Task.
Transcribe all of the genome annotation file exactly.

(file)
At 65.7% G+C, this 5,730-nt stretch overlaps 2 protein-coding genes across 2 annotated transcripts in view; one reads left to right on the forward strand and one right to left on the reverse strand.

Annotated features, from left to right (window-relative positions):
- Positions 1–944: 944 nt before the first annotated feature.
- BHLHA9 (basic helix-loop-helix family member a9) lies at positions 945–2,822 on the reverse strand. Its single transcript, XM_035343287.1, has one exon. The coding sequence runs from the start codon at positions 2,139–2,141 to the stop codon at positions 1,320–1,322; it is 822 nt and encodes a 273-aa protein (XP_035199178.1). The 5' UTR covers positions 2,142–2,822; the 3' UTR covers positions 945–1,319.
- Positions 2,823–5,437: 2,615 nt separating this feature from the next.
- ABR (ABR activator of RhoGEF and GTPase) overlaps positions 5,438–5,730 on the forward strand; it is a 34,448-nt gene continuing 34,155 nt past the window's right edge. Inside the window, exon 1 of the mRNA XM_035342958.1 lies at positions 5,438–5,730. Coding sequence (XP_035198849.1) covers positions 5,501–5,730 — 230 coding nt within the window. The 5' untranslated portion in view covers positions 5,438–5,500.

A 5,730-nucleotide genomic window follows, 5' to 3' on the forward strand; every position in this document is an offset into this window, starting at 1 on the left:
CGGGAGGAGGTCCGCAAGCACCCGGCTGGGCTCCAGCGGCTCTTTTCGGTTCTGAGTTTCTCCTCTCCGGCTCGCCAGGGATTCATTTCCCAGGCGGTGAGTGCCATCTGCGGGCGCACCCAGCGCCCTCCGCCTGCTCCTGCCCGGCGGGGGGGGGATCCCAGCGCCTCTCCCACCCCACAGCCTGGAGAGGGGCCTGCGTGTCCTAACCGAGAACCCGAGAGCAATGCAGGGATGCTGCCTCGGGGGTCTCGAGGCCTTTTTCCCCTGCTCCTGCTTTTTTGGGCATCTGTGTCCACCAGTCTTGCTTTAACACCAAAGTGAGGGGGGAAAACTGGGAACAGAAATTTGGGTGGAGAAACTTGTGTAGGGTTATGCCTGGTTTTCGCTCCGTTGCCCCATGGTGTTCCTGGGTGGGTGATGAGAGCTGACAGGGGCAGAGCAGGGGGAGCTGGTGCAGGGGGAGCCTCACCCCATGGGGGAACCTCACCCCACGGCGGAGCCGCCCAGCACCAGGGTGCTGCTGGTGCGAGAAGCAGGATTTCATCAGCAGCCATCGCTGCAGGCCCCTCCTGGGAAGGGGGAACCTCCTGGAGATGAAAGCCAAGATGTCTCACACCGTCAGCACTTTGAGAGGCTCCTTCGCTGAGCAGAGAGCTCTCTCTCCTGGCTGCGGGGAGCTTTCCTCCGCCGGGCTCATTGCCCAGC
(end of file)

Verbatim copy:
At 65.7% G+C, this 5,730-nt stretch overlaps 2 protein-coding genes across 2 annotated transcripts in view; one reads left to right on the forward strand and one right to left on the reverse strand.

Annotated features, from left to right (window-relative positions):
- Positions 1–944: 944 nt before the first annotated feature.
- BHLHA9 (basic helix-loop-helix family member a9) lies at positions 945–2,822 on the reverse strand. Its single transcript, XM_035343287.1, has one exon. The coding sequence runs from the start codon at positions 2,139–2,141 to the stop codon at positions 1,320–1,322; it is 822 nt and encodes a 273-aa protein (XP_035199178.1). The 5' UTR covers positions 2,142–2,822; the 3' UTR covers positions 945–1,319.
- Positions 2,823–5,437: 2,615 nt separating this feature from the next.
- ABR (ABR activator of RhoGEF and GTPase) overlaps positions 5,438–5,730 on the forward strand; it is a 34,448-nt gene continuing 34,155 nt past the window's right edge. Inside the window, exon 1 of the mRNA XM_035342958.1 lies at positions 5,438–5,730. Coding sequence (XP_035198849.1) covers positions 5,501–5,730 — 230 coding nt within the window. The 5' untranslated portion in view covers positions 5,438–5,500.

A 5,730-nucleotide genomic window follows, 5' to 3' on the forward strand; every position in this document is an offset into this window, starting at 1 on the left:
CGGGAGGAGGTCCGCAAGCACCCGGCTGGGCTCCAGCGGCTCTTTTCGGTTCTGAGTTTCTCCTCTCCGGCTCGCCAGGGATTCATTTCCCAGGCGGTGAGTGCCATCTGCGGGCGCACCCAGCGCCCTCCGCCTGCTCCTGCCCGGCGGGGGGGGGATCCCAGCGCCTCTCCCACCCCACAGCCTGGAGAGGGGCCTGCGTGTCCTAACCGAGAACCCGAGAGCAATGCAGGGATGCTGCCTCGGGGGTCTCGAGGCCTTTTTCCCCTGCTCCTGCTTTTTTGGGCATCTGTGTCCACCAGTCTTGCTTTAACACCAAAGTGAGGGGGGAAAACTGGGAACAGAAATTTGGGTGGAGAAACTTGTGTAGGGTTATGCCTGGTTTTCGCTCCGTTGCCCCATGGTGTTCCTGGGTGGGTGATGAGAGCTGACAGGGGCAGAGCAGGGGGAGCTGGTGCAGGGGGAGCCTCACCCCATGGGGGAACCTCACCCCACGGCGGAGCCGCCCAGCACCAGGGTGCTGCTGGTGCGAGAAGCAGGATTTCATCAGCAGCCATCGCTGCAGGCCCCTCCTGGGAAGGGGGAACCTCCTGGAGATGAAAGCCAAGATGTCTCACACCGTCAGCACTTTGAGAGGCTCCTTCGCTGAGCAGAGAGCTCTCTCTCCTGGCTGCGGGGAGCTTTCCTCCGCCGGGCTCATTGCCCAGC